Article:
Proceedings, Volume 35

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Page 336 - BUILDINGS. t 7. Describe the construction of a hot-water service for bath and other purposes in a house. Describe how the circulation is obtained, and show, by a diagram, the position of the boiler, cistern, cylinder, etc., and State the precautions that should be taken to prevent damage by frost. 8. State shortly what are the general principles of efficient house drainage, and give a few examples of how these are frequcntly disregarded in actual practice.
Page 88 - 1. Excellent results can be obtained from light loamy soil overlying a porous subsoil. " 2. A sandy soil and subsoil are also capable of yielding good results. " 3. The same may be said of a partially peaty soil overlying gravelly sand. "4. Peat pure and simple is not well adapted for sewage purification. " 5. With regard to chalk, we can hardly speak with confidence, more data being required. The few (artificially obtained) effluents which we examined from a chalk farm had percolated in about a...
Page 48 - First, intituled An Act for preventing the Carriage of excessive Loads of Meal, Malt, Bricks, and Coals within ten Miles of the Cities of London and Westminster...
Page 266 - Each tank is divided into three compartments hy a longitudinal archshaped structure carrying two walls, the special form of which has been adopted for constructional reasons. The arch has openings at its springings and at its crown for liquid communication. The outlet end of the tank has a level weir which is common to the three compartments but which is divided by the two walls, so as to apportion a definite width of weir to each of the compartments. The two side compartments are for the sedimentation...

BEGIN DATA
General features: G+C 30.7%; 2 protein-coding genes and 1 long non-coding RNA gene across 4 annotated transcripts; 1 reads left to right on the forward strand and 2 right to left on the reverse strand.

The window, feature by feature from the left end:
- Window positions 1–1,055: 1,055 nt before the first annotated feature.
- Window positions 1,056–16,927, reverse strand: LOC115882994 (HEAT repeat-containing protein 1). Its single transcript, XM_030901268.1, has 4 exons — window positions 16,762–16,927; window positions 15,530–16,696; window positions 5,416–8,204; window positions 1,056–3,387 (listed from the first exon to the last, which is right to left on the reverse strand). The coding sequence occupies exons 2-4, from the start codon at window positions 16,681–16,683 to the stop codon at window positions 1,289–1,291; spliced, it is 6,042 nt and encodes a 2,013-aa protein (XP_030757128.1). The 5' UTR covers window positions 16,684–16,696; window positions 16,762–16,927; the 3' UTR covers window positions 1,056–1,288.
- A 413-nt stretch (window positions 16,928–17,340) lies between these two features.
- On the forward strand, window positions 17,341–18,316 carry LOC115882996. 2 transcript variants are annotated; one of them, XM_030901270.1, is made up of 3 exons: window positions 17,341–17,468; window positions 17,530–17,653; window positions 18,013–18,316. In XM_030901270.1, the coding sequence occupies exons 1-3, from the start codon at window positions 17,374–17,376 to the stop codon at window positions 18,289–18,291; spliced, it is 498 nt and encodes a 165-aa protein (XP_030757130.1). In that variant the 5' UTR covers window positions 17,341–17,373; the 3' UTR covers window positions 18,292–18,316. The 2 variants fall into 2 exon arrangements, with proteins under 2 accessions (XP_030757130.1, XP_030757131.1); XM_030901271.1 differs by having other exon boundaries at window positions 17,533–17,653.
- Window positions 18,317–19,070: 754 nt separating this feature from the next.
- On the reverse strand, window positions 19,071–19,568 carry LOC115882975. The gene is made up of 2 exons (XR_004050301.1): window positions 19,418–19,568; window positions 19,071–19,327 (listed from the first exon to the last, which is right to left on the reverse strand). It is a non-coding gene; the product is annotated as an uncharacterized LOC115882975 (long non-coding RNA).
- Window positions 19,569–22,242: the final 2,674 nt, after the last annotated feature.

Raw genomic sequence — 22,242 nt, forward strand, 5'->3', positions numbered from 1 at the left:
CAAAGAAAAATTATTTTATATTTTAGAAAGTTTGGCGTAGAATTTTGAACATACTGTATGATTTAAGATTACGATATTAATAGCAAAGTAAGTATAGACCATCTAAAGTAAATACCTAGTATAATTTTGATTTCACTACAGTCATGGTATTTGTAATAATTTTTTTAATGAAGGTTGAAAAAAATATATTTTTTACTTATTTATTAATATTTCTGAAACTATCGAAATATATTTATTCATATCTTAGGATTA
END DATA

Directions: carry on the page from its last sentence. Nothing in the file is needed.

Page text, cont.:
Page 337 - Mention the various disinfectants in common use, and state which you consider the best for particular purposes. Describe the methods of use and the precautions necessary.
Page 89 - ... holds in a lesser degree as regards suitability for surface irrigation. Further, they tend to indicate that the maximum number of particles per gram of soil, which is allowable if the filtration is to be efficient (a suitable subsoil being assumed), is somewhere about 1000 millions.
Page 298 - Grace, in responding, said : Again and again I thank you for the kind manner in which you have received the toast which has been proposed by Mr. Kilminster. I wish I had the power to say all I feel ; but accept my...
Page 344 - Association, 1878-9, and had for many years served as a member of the Council of the Institution of Civil Engineers. In recognition of his great services to engineering, his old University in 1903 conferred upon him the honorary degree of
Page 267 - ... into the reduction chambers. The Reduction Chamber receives the concentrated sewage, and has the rate of its liquid flow diminished to one-third of that in the sedimentation chambers in order to insure the deposition of the suspended matters into its lower part or sludge space. The action occurring in this chamber is a modified form of septic tank operation. There is the same continuous formation of gas ; the more or less periodical discharge of the gas so formed ; and the concomitant disturbance...
Page 336 - ... ft., ten slipper baths, and a small laundry, what method would you adopt to heat the water, and how would you warm the building ? IV. SUBJECT :— SANITARY SCIENCE AS APPLIED TO TOWNS AND BUILDINGS. (Candidates must attempt one question in each section, but not more than six in all.) (Time allowed, 3 hours.) SECTION A. HEATING AND VENTILATION. 1. Explain what you mean by "natural" and "artificial

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